After breakfast, we were pleasantly surprised to hear a choir warming up in the court yard beneath our window. 
We also heard a flute player practicing in the room next to ours, which led us to believe some type of music retreat or conference was being held.

Rick Steves, in his guide book, suggests one just get lost in Venice and discover "off the beaten tracks," so we did. We wandered over bridges and
down narrow streets
taking in the beauty, 
stopping for pizza and gelato and finally found our way back to the guest house.

The next morning we ventured over to Murano to see the famous glass blowers.
No, we did not purchase any of the beautiful Murano glass (except for one small pendant.)

We had only one scheduled tour in Venice, the Classic Venice Bars Tours. Alessandro Schezzini, a connoisseur of old bars serving wine and traditional cicchetti snacks, was our tour leader. 

Along with us and eight other American tourists (and Rick Steves groupies) he led the way to three different local bars. He is quite the entertainer, making light of the American cuisine, language and wine. When asked for dinner recommendations, he led us to a restaurant. Since we did not have reservations we were asked to wait for a table. We didn't have to wait long as we were seated shortly. But not our new American friends; why, because we were older! After sharing that with us, the maitre'd was afraid we were offended. We assured him, not at all; 15-20 minutes later our friends were seated next to us. It was a delightful evening.

We are now in Rome where we will end our Italy adventure. We have had a grand time exploring but we both are looking forward to returning home on Friday.

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Saturday, May 14, 2016

Florence in the Rain

After smooth travel on a clean and comfortable high speed train, we arrive in Florence. Leaving the train station we walk a couple of blocks to the Bellevue House, climbed the 93 steps to the 3rd floor, 6-room hotel and are greeted by Luciano, who was "expecting us." Luciano graciously showed us to our room and gave us tips on how to avoid the tourist traps and find the "most authentic" Italian food. He directed us to the San Miniato church where we were able to hear the monks chanting in Latin at the evening vesper service. Luciano neglected to mention the steep climb up to the church. However it was worth it for this beautiful view.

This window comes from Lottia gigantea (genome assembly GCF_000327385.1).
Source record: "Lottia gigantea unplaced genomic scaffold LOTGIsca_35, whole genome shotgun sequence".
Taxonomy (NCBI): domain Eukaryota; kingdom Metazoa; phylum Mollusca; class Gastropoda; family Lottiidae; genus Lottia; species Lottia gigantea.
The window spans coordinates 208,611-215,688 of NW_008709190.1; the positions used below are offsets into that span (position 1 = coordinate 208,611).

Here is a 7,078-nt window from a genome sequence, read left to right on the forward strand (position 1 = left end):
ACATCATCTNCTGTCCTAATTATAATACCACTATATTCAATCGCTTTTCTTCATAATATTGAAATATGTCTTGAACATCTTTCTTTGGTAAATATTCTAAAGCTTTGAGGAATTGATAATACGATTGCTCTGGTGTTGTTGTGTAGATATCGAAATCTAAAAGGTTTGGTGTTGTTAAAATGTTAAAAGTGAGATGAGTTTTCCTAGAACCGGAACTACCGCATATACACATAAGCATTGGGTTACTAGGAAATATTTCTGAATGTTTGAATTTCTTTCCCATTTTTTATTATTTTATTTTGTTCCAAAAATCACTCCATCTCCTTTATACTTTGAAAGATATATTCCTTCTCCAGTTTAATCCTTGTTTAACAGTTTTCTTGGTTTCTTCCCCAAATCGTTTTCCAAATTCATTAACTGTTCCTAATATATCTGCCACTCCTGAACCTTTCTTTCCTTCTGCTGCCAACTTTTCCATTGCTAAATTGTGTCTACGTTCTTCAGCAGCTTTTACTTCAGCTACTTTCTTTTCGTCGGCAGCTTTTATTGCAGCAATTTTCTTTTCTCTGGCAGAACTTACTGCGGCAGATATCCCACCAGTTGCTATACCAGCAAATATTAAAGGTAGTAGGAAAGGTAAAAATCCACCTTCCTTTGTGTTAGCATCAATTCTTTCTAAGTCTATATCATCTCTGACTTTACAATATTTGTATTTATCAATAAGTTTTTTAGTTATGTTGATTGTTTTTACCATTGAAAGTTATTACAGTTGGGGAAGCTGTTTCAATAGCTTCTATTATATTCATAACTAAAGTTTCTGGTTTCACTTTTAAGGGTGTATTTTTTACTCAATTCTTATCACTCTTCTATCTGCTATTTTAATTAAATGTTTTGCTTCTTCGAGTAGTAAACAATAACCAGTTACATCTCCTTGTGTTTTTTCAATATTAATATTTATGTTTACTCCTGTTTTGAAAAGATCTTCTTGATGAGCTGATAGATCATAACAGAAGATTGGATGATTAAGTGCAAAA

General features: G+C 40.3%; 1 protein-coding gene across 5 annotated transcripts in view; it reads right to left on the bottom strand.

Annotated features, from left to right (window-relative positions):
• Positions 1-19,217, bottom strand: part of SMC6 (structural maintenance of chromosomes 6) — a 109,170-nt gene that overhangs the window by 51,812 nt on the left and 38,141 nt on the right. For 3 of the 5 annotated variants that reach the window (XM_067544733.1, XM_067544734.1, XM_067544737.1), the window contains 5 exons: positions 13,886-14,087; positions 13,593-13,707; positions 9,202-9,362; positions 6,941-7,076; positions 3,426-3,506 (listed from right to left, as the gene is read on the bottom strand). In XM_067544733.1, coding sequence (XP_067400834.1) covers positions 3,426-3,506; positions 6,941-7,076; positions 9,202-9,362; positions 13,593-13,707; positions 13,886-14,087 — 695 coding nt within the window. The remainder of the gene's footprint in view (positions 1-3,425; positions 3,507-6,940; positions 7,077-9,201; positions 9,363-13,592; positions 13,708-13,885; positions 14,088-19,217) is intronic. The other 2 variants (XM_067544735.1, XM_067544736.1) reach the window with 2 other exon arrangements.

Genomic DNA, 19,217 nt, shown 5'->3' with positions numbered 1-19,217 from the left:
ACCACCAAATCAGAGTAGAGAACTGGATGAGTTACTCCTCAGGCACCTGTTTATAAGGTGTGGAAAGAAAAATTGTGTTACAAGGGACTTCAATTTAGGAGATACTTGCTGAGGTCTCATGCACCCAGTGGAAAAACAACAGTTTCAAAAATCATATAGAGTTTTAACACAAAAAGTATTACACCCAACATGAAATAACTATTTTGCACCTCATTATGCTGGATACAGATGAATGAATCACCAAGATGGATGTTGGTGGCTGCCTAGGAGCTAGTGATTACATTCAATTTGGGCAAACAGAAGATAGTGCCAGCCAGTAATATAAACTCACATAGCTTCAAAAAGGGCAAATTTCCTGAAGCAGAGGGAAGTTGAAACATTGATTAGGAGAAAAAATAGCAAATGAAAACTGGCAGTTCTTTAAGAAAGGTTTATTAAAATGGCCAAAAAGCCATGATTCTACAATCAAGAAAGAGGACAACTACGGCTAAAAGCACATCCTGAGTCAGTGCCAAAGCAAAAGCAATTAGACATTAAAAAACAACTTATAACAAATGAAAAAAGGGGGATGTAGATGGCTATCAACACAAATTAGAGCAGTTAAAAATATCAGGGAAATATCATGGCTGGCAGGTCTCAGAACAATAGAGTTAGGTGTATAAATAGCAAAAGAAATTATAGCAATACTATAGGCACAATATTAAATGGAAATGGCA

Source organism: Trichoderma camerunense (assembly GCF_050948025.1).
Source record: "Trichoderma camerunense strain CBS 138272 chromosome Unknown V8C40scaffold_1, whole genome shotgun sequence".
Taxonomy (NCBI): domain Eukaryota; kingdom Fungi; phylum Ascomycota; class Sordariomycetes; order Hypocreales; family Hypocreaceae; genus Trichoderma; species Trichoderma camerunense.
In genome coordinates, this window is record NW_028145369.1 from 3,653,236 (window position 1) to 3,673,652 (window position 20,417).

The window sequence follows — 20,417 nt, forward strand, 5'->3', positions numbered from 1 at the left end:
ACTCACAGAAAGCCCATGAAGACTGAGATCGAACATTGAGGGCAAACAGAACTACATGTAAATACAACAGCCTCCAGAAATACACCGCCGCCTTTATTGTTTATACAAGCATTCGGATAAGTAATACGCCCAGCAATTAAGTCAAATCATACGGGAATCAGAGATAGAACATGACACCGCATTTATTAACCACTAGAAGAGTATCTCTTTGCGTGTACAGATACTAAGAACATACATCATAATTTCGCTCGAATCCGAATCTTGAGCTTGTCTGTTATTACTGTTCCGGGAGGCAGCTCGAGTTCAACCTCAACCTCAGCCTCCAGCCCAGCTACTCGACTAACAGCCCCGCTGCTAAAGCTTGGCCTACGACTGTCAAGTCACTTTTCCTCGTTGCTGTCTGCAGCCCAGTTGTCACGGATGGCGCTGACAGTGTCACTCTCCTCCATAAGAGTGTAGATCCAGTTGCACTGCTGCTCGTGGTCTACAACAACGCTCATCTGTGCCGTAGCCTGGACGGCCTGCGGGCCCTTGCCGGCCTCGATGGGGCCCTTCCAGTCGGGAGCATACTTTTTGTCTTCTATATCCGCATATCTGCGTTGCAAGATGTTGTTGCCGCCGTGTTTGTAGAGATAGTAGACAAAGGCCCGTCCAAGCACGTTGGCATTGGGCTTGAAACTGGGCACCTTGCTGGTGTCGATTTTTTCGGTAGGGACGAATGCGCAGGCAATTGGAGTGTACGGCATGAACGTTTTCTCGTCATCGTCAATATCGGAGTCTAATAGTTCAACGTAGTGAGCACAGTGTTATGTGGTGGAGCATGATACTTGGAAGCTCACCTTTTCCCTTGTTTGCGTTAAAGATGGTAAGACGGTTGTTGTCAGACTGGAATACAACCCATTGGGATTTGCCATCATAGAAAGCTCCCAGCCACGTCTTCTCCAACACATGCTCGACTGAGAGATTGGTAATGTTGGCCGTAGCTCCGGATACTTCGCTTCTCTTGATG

Our first evening in Florence, before the rain, we took a lovely walk along the Arno river. There were an amount of tourists around but not overwhelmingly so. We stopped for a light, but wonderful dinner at Signorvino Wine Shop and were delighted to find a wonderful barbera wine.

The following evening we took Luciano's advise and ate dinner at an "authentic Italian restaurant," a favorite of the locals according to Luciano and the price was very good. It was kind of like an Italian version of our hometown Gold Rush. Luciano had mentioned the owner was a friend of his which may explain the recommendation. After dinner we strolled back over to Signorvino and made reservations for the next evening. 

We have been fortunate to have had beautiful weather since our arrival, so we won't complain about the rain. We don our rain jackets, grab an umbrella from the hotel and explore in the rain. The showers came mostly while we were in the museums or while we slept and did not put a damper on our sight seeing.

We found the San Lorenzo Market,

which reminded us of the Eastern Market in Washington D.C., but much larger. The huge indoor market housed many stalls of vegetables, wine, fish, meat, pasta, just about anything one could want to fix a special meal. Around the outside of the building are stalls of venders selling to tourists.

Connected to the Palazzo Vecchio, the Medici palace, is one of the most valuable treasures in Florence, the Uffizi. It houses the paintings and sculptures of artists like  Michelangelo, Leonardo da Vinci, Raphael, and Botticelli.

We stop in at the Accademia to see Michelangelo's David and marvel at the definition that cannot be seen in photographs. Our knowledgeable tour guide gave an in depth picture of Michelangelo's life and temperament (not exactly flattering.)

Circling the Duomo (or cathedral) our guide explains the the creation of the elaborate and beautiful facade. 

We enter the cathedral and discover the interior does not match the beauty of the exterior.